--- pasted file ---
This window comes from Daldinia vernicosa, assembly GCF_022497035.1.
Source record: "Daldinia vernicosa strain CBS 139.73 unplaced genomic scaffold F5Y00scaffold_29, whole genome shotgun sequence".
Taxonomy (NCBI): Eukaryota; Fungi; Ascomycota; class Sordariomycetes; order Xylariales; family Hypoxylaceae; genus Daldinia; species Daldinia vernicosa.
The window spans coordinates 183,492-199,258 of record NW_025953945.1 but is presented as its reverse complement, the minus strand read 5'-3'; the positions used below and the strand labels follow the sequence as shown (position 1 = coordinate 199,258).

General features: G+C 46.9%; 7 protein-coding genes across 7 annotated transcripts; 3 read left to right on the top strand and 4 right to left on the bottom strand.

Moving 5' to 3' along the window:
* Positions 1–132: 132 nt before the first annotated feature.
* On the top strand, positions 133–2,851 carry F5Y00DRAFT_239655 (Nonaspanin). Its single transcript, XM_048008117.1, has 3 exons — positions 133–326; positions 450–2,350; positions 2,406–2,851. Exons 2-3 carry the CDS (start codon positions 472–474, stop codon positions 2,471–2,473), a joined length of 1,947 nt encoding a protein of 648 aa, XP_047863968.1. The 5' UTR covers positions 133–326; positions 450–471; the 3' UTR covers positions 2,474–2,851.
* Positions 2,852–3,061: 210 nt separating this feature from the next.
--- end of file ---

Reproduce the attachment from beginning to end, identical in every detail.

This window comes from Daldinia vernicosa, assembly GCF_022497035.1.
Source record: "Daldinia vernicosa strain CBS 139.73 unplaced genomic scaffold F5Y00scaffold_29, whole genome shotgun sequence".
Taxonomy (NCBI): Eukaryota; Fungi; Ascomycota; class Sordariomycetes; order Xylariales; family Hypoxylaceae; genus Daldinia; species Daldinia vernicosa.
The window spans coordinates 183,492-199,258 of record NW_025953945.1 but is presented as its reverse complement, the minus strand read 5'-3'; the positions used below and the strand labels follow the sequence as shown (position 1 = coordinate 199,258).

General features: G+C 46.9%; 7 protein-coding genes across 7 annotated transcripts; 3 read left to right on the top strand and 4 right to left on the bottom strand.

Moving 5' to 3' along the window:
* Positions 1–132: 132 nt before the first annotated feature.
* On the top strand, positions 133–2,851 carry F5Y00DRAFT_239655 (Nonaspanin). Its single transcript, XM_048008117.1, has 3 exons — positions 133–326; positions 450–2,350; positions 2,406–2,851. Exons 2-3 carry the CDS (start codon positions 472–474, stop codon positions 2,471–2,473), a joined length of 1,947 nt encoding a protein of 648 aa, XP_047863968.1. The 5' UTR covers positions 133–326; positions 450–471; the 3' UTR covers positions 2,474–2,851.
* Positions 2,852–3,061: 210 nt separating this feature from the next.